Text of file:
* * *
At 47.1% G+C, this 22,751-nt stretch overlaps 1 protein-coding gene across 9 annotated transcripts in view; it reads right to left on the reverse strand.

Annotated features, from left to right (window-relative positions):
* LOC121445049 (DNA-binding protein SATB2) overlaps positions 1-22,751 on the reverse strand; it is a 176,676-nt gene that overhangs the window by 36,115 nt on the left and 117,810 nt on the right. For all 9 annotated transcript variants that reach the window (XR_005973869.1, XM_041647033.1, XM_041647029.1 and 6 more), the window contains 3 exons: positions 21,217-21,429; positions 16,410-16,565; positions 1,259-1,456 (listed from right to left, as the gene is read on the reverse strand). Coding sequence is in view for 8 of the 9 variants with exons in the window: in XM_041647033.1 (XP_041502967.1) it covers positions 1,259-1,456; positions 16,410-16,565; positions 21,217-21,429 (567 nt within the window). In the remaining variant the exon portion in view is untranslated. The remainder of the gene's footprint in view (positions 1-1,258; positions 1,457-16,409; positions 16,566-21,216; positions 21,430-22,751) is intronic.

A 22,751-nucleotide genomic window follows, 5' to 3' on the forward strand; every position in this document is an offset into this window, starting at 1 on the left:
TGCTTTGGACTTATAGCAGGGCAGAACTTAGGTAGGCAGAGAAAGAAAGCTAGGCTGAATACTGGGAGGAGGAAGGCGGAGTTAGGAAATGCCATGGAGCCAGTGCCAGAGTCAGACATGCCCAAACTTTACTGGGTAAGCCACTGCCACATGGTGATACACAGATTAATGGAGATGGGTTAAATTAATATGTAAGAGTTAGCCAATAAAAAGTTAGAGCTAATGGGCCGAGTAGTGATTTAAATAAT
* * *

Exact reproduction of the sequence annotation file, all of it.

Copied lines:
At 47.1% G+C, this 22,751-nt stretch overlaps 1 protein-coding gene across 9 annotated transcripts in view; it reads right to left on the reverse strand.

Annotated features, from left to right (window-relative positions):
* LOC121445049 (DNA-binding protein SATB2) overlaps positions 1-22,751 on the reverse strand; it is a 176,676-nt gene that overhangs the window by 36,115 nt on the left and 117,810 nt on the right. For all 9 annotated transcript variants that reach the window (XR_005973869.1, XM_041647033.1, XM_041647029.1 and 6 more), the window contains 3 exons: positions 21,217-21,429; positions 16,410-16,565; positions 1,259-1,456 (listed from right to left, as the gene is read on the reverse strand). Coding sequence is in view for 8 of the 9 variants with exons in the window: in XM_041647033.1 (XP_041502967.1) it covers positions 1,259-1,456; positions 16,410-16,565; positions 21,217-21,429 (567 nt within the window). In the remaining variant the exon portion in view is untranslated. The remainder of the gene's footprint in view (positions 1-1,258; positions 1,457-16,409; positions 16,566-21,216; positions 21,430-22,751) is intronic.

A 22,751-nucleotide genomic window follows, 5' to 3' on the forward strand; every position in this document is an offset into this window, starting at 1 on the left:
TGCTTTGGACTTATAGCAGGGCAGAACTTAGGTAGGCAGAGAAAGAAAGCTAGGCTGAATACTGGGAGGAGGAAGGCGGAGTTAGGAAATGCCATGGAGCCAGTGCCAGAGTCAGACATGCCCAAACTTTACTGGGTAAGCCACTGCCACATGGTGATACACAGATTAATGGAGATGGGTTAAATTAATATGTAAGAGTTAGCCAATAAAAAGTTAGAGCTAATGGGCCGAGTAGTGATTTAAATAAT